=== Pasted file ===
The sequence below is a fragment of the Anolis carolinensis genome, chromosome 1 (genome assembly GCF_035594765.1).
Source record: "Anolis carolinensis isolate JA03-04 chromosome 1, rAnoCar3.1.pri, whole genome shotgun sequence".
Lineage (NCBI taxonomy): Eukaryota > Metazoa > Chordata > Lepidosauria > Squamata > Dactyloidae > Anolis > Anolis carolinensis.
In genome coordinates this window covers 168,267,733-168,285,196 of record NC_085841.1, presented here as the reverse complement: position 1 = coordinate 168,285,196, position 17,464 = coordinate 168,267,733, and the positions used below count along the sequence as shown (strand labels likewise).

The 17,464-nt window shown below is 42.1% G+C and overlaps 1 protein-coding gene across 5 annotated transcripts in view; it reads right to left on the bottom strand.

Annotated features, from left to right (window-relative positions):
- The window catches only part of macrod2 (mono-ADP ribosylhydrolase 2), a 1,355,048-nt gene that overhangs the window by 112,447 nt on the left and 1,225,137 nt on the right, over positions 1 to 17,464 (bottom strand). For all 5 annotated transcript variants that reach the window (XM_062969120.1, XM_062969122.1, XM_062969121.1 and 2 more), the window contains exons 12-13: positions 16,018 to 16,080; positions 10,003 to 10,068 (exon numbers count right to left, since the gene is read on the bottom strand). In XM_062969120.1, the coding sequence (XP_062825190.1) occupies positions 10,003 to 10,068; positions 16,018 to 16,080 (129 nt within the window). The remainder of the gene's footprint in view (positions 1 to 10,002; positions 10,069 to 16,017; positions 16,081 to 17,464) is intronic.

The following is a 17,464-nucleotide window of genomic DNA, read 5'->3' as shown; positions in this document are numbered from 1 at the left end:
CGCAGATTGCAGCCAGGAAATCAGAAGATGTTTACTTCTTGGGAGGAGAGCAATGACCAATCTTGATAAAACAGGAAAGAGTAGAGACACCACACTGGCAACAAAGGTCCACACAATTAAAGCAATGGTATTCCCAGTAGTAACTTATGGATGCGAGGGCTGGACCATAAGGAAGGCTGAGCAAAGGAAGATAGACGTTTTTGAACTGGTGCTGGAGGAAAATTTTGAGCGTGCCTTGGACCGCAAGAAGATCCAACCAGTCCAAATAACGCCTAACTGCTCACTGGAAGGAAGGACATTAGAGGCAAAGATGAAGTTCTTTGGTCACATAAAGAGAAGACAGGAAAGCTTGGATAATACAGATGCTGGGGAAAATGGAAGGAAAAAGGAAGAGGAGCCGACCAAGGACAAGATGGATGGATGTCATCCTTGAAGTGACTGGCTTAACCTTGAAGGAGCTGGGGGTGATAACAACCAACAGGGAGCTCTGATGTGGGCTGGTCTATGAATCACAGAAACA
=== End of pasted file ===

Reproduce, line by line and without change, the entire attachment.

The sequence below is a fragment of the Anolis carolinensis genome, chromosome 1 (genome assembly GCF_035594765.1).
Source record: "Anolis carolinensis isolate JA03-04 chromosome 1, rAnoCar3.1.pri, whole genome shotgun sequence".
Lineage (NCBI taxonomy): Eukaryota > Metazoa > Chordata > Lepidosauria > Squamata > Dactyloidae > Anolis > Anolis carolinensis.
In genome coordinates this window covers 168,267,733-168,285,196 of record NC_085841.1, presented here as the reverse complement: position 1 = coordinate 168,285,196, position 17,464 = coordinate 168,267,733, and the positions used below count along the sequence as shown (strand labels likewise).

The 17,464-nt window shown below is 42.1% G+C and overlaps 1 protein-coding gene across 5 annotated transcripts in view; it reads right to left on the bottom strand.

Annotated features, from left to right (window-relative positions):
- The window catches only part of macrod2 (mono-ADP ribosylhydrolase 2), a 1,355,048-nt gene that overhangs the window by 112,447 nt on the left and 1,225,137 nt on the right, over positions 1 to 17,464 (bottom strand). For all 5 annotated transcript variants that reach the window (XM_062969120.1, XM_062969122.1, XM_062969121.1 and 2 more), the window contains exons 12-13: positions 16,018 to 16,080; positions 10,003 to 10,068 (exon numbers count right to left, since the gene is read on the bottom strand). In XM_062969120.1, the coding sequence (XP_062825190.1) occupies positions 10,003 to 10,068; positions 16,018 to 16,080 (129 nt within the window). The remainder of the gene's footprint in view (positions 1 to 10,002; positions 10,069 to 16,017; positions 16,081 to 17,464) is intronic.

The following is a 17,464-nucleotide window of genomic DNA, read 5'->3' as shown; positions in this document are numbered from 1 at the left end:
CGCAGATTGCAGCCAGGAAATCAGAAGATGTTTACTTCTTGGGAGGAGAGCAATGACCAATCTTGATAAAACAGGAAAGAGTAGAGACACCACACTGGCAACAAAGGTCCACACAATTAAAGCAATGGTATTCCCAGTAGTAACTTATGGATGCGAGGGCTGGACCATAAGGAAGGCTGAGCAAAGGAAGATAGACGTTTTTGAACTGGTGCTGGAGGAAAATTTTGAGCGTGCCTTGGACCGCAAGAAGATCCAACCAGTCCAAATAACGCCTAACTGCTCACTGGAAGGAAGGACATTAGAGGCAAAGATGAAGTTCTTTGGTCACATAAAGAGAAGACAGGAAAGCTTGGATAATACAGATGCTGGGGAAAATGGAAGGAAAAAGGAAGAGGAGCCGACCAAGGACAAGATGGATGGATGTCATCCTTGAAGTGACTGGCTTAACCTTGAAGGAGCTGGGGGTGATAACAACCAACAGGGAGCTCTGATGTGGGCTGGTCTATGAATCACAGAAACA